WASHINGTON (AP) -- U.S. productivity grew at an even slower annual rate than previously thought in the final three months of last year.
Economists are hoping productivity growth will revive in 2014, reflecting a stronger economy.
The Labor Department says productivity grew at an annual rate of 1.8 percent in the October-December quarter, a slowdown from 3.5 percent productivity growth in the third quarter.
The new estimate was lower than the 3.2 percent gain the government had previously reported. Unit labor costs dipped 0.1 percent, a smaller drop than the 1.6 percent drop previously estimated.
For the year, productivity increased a tiny 0.5 percent, continuing a weak trend seen over the past three years. Analysts are forecasting a rebound in productivity this year, helped by stronger economic growth.
WASHINGTON (AP) -- Orders to U.S. factories fell in January for a second straight month but a key category that signals business investment plans rebounded. That could be an indication that businesses are becoming more confident.
The Commerce Department says factory orders dipped 0.7 percent in January following an even bigger 2 percent decline December, which was a larger drop than first reported and the biggest decline since July. The weakness in both months was led by large declines in demand for commercial aircraft.
Orders for core capital goods, a proxy for business investment, rose 1.5 percent in January, recovering after a 1.6 percent drop in December.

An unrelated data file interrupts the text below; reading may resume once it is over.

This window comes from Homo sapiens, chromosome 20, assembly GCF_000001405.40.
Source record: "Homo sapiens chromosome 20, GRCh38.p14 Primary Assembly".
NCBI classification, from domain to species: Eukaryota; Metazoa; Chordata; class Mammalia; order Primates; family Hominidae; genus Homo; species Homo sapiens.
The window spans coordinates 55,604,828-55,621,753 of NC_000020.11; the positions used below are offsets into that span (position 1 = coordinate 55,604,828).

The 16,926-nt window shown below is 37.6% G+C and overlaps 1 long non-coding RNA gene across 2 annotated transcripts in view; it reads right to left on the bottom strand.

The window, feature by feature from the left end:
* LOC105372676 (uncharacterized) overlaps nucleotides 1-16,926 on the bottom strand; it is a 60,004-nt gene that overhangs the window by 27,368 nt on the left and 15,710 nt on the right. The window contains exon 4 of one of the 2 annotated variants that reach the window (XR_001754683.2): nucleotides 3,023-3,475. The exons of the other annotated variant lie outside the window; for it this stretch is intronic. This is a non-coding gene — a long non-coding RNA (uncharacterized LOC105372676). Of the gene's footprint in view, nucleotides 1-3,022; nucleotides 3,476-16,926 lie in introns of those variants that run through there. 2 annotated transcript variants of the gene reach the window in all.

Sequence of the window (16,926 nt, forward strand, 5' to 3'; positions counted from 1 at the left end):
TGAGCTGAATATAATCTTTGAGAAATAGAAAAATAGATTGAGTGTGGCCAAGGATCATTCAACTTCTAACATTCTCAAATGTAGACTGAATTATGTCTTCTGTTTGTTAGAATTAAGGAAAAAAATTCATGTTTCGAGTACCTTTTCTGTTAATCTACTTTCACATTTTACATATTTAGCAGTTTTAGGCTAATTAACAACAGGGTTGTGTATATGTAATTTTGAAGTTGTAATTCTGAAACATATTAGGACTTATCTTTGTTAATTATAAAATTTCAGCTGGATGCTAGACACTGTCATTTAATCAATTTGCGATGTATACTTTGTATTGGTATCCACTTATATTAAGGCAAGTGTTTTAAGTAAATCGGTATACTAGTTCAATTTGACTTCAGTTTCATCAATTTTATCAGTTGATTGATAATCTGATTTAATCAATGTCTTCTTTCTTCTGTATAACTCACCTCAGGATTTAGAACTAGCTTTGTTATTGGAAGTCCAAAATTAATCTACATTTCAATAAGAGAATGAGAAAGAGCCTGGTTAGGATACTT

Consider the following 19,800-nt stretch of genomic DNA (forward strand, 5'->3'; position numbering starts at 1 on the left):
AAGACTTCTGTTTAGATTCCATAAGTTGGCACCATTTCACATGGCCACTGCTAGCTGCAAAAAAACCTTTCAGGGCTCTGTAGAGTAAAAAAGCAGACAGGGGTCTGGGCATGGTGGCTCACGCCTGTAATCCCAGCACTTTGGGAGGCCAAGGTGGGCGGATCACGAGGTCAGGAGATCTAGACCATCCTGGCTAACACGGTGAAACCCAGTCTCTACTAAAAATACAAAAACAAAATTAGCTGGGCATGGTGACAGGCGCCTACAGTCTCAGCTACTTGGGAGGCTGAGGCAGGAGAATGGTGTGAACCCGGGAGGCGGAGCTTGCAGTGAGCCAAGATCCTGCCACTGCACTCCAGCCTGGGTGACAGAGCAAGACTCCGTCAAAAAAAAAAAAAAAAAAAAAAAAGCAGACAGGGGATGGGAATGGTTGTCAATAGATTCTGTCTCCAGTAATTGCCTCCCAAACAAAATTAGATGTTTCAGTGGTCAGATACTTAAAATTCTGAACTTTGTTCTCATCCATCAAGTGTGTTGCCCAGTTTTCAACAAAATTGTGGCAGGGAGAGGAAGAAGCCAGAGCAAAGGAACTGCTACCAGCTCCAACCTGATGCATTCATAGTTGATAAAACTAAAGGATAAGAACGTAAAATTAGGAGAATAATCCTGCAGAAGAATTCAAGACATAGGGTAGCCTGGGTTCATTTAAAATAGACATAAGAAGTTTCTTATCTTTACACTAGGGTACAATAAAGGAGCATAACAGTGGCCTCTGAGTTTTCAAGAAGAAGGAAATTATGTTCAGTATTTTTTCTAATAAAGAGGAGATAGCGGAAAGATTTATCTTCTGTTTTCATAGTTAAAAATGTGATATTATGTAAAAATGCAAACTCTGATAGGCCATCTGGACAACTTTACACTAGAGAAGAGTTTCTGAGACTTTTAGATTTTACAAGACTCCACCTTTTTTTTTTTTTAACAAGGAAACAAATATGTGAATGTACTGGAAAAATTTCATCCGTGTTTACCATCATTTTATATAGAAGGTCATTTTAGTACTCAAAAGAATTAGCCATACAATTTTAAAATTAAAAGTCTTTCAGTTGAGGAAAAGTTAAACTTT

Demand for durable goods, items expected to last at least three years, were down 1 percent while non-durable goods orders slipped 0.4 percent.
WASHINGTON (AP) -- Average U.S. rates on fixed mortgages fell after three weeks of rises, edging closer to historically low levels.
Mortgage buyer Freddie Mac said Thursday that the average rate for the 30-year loan declined to 4.28 percent from 4.37 percent last week. The average for the 15-year mortgage fell to 3.32 percent from 3.39 percent.
A report released Tuesday by real estate data provider CoreLogic showed that U.S. home prices rose 0.9 percent in January after three months of declines, as a tight supply of properties likely supported prices despite slower sales.
Economists believe such outsize price gains might not continue much longer, however.
FRAMINGHAM, Mass. (AP) -- Staples will close 225 stores by the end of next year and the office-supply retailer is initiating a plan to save about $500 million annually by 2015,
The Framingham, Mass., company says nearly half of its sales are now generated online, so it will aggressively cut costs to become more efficient. The closings, all in North America, will help the company meet its pre-tax savings goal.
The store closings amount to about 10 percent of Staples Inc.'s worldwide total of 2,200. It has 1,500 locations in the United States.
The company's fourth quarter earnings more than doubled compared with last year, when the company booked a restructuring charge of more than $176 million.
NEW YORK (AP) -- Kroger is reporting a better-than-expected fourth-quarter profit as the nation's largest supermarket operator saw a key sales figure rise.